I would like to add a caveat to this topic and to the "weep" test. Stoneware clay bodies hold moisture on their inner platelettes, whereas porcelain only hold moisture on it.s surface. An example: OM4 ball clay will hold 35 grams of water in every 100 grams of clay material: without showing any signs of weeping. That number is much lower after a firing: if immature it would be in the 3-5 grams of water per very 100 grams of material. Simple math: an 1lb. Mug could conceivably hold as much as 12-20 grams of water without showing any signs of weeping. Compound this by the exterior glaze being vitrified, and trapped water unable to pass through it.

So while the weep test is one method of testing, it is not a definitive test for a piece holding/releasing moisture in the clay. If a scale is accurate enough: fill the piece with water and let it sit 24 hours and empty the water and towel dry. If the weight before and the weight after differs: it is holding water internally. Immature stoneware would be highly susceptible to this problem.

i would recommend making a 4x4 tile using this (or any) clay and fire it to maturity unglazed. Let it sit in water 24 hours and towel dry before weighing. If the weight differs before and after the soak period: then you know with certainly the clay is holding water. This differs from the standard boiling test: but it will give a quick insight into the problem.  Hate to be offensive, but I suspect the after taste is from fungus growing inside the clay walls. 

Nerd

Edited by glazenerd
Correcting the auto corrections- as usual

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I filled a few cups with water and let them sit over night on paper towels, no moisture.  Also tested for crazing on the inside of the cups,  none.   I also filled one with water and microwave it for 5 minutes, the water remained clear without seepage.  I have used these same glazes on 5 different clay bodies using two different electric kilns. There have been taste issues with various cups from all firings.  As for the dishwasher I understand that this could be part of the issue, but not all of the offensive cups have been in a dishwasher, a few have been rinsed in clear water after firing still having the taste.  All clay ^o4 bisque and ^6 glaze fire,  Maybe it's just how pottery tastes.

Clays used:

Laguna BMix

Standard 112

CC Dark Iron Stoneware

CC Bclay

CC Mid range oxidation with manganese

 

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glazenerd    816

Julie:

then borrow some porcelain from a potter friend and make a few small cups . Glaze using those mentioned: if there is no after taste- you are down to a clay issue.

strange question perhaps, but it has a purpose. Does the water you use to throw develop a pungent smell in a short period?  The darker the clay body: the higher the sulfate/ carbon content. Organics in a clay body develop a musty/rancid smell in the throwing water in a short period. If you change water everyday then you probably have not noticed it. If you let it sit a few days, you will.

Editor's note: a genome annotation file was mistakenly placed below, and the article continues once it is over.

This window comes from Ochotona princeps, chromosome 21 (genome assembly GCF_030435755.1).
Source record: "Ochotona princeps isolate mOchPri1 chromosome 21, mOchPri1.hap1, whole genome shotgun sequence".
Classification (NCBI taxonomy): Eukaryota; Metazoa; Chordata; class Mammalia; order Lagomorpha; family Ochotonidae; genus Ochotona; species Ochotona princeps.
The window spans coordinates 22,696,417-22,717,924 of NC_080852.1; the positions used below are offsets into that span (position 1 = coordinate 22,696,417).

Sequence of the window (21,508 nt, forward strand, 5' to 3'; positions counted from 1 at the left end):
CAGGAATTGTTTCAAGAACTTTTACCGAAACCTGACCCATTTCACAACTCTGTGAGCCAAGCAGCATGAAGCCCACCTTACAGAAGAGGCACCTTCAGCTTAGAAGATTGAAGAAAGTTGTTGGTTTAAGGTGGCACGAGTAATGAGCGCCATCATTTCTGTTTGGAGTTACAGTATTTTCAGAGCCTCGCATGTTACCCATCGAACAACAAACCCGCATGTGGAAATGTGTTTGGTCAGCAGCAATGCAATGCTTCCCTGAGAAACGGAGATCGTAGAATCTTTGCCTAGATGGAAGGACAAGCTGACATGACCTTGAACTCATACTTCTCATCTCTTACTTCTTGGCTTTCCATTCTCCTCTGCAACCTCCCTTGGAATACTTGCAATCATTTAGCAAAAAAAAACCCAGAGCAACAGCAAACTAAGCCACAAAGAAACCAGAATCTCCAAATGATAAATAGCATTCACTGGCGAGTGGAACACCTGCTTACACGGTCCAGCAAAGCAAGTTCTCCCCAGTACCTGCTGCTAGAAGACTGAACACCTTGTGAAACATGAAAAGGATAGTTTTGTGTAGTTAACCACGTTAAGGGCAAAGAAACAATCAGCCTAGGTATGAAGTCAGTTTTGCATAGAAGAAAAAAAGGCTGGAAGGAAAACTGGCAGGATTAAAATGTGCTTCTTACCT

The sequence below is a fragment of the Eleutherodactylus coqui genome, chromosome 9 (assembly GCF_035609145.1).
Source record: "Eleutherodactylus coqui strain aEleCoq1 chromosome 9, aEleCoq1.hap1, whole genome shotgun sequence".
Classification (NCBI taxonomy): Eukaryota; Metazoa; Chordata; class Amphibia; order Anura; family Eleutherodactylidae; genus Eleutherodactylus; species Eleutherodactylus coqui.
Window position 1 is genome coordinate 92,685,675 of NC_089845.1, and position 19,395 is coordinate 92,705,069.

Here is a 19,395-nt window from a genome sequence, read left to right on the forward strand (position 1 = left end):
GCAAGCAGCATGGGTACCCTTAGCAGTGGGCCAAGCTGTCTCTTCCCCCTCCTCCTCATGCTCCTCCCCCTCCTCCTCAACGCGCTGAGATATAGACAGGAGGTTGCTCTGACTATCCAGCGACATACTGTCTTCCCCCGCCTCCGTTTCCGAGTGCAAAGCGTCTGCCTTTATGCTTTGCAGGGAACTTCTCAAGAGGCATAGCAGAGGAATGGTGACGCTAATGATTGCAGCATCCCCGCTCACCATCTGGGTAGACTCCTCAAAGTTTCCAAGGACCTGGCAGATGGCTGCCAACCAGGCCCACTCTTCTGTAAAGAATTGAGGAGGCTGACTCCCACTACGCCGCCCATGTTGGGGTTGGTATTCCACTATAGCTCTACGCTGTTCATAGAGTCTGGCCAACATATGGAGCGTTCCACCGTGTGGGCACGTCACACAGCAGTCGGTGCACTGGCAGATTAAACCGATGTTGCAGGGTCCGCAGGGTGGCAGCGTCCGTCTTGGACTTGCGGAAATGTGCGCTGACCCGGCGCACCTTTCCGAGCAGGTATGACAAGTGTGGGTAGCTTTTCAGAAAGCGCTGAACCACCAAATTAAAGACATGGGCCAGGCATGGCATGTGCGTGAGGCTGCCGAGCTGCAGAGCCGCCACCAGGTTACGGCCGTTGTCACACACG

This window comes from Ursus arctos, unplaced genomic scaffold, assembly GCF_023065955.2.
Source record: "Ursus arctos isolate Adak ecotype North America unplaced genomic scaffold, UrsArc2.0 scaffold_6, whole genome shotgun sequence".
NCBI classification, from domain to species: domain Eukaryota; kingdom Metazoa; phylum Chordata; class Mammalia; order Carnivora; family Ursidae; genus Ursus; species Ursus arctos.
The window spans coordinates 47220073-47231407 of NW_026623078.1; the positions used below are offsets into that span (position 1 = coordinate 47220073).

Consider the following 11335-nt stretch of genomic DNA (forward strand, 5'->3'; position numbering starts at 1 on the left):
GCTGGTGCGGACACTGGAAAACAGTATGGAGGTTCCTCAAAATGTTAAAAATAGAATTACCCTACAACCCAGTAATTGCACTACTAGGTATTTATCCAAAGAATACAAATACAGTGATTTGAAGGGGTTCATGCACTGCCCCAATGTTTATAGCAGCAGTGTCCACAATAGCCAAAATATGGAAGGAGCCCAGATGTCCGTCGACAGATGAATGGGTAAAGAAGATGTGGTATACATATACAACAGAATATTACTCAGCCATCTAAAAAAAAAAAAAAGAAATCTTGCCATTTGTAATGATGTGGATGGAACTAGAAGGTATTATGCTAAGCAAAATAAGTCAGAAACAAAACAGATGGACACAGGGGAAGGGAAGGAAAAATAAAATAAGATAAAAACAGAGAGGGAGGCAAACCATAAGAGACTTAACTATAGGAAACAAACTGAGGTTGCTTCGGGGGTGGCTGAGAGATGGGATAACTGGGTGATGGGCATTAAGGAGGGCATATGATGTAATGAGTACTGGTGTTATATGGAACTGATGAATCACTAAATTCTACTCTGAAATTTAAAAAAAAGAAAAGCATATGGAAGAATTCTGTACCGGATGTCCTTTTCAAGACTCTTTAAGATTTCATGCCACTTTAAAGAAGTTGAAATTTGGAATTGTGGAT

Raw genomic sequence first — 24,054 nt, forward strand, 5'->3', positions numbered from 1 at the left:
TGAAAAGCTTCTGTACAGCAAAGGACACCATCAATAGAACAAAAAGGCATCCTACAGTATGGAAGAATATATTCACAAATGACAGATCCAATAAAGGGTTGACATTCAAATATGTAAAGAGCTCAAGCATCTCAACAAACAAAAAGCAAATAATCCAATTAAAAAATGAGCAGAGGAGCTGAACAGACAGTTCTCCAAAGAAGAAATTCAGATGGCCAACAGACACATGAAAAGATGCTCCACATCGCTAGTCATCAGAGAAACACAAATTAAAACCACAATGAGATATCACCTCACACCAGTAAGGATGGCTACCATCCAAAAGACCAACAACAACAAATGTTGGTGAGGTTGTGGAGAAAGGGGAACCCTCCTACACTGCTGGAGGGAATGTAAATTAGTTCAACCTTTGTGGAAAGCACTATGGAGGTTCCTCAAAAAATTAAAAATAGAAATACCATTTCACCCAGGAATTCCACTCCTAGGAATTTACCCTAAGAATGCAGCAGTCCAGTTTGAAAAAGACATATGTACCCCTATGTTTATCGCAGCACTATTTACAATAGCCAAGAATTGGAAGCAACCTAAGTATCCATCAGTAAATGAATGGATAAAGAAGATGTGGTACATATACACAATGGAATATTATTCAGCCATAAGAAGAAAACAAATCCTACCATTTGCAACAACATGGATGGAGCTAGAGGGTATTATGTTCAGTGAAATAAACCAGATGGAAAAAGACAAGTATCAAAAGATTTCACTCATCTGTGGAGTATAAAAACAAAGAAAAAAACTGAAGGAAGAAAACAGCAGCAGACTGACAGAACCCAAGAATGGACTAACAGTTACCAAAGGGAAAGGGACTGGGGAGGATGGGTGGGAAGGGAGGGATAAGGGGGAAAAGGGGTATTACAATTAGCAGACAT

Nerd

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JBaymore    1,432

Julie,

Make about 5 -6 test bars with the clay that is exhibiting this "aftertaste" business.  Put a number on each tile.  Typical size might be something like 14-15 cm long, 1-1.5 cm thick, and maybe 4-5 cm wide.  Bisque them and then high fire them unglazed.  IMMEDIATELY after the firing while they are still warm from unloading.... weigh them VERY carefully.  Go crazy with accuracy.  If you have access to a scale that is accurate to one HUNDREDTH of a gram... use that.  Record the weights of each bar.

Then take the tiles and place them in a pan of water and boil the water for a few hours with them in there.  Take them out and dry off the outer surface with a nice soft fluffy towel.

The  IMMEDIATELY weigh them VERY carefully once again.  record the weights.

Post the weights from both ends of the tests here.

 

This aftertaste business is NOT normal.

best,

...................john

 

 

 

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JBaymore    1,432

Hum.......... do you have cups form ANYWHERE that DON'T make the coffee and tea have the aftertaste?

Side by side test....... one cup that does and one cup that doesn't.  Same way to heat the water.  Same tea or coffee. Simultaneous test.

best,

..................john

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GEP    863

@Julie Huebner Overnight is not long enough for a leak test. It can take 3 or 4 days. 

In the anecdote I mentioned above, "overnight" was the time frame of that particular story, but keep in mind that mug was months old and had probably been soaking up moisture for a long time.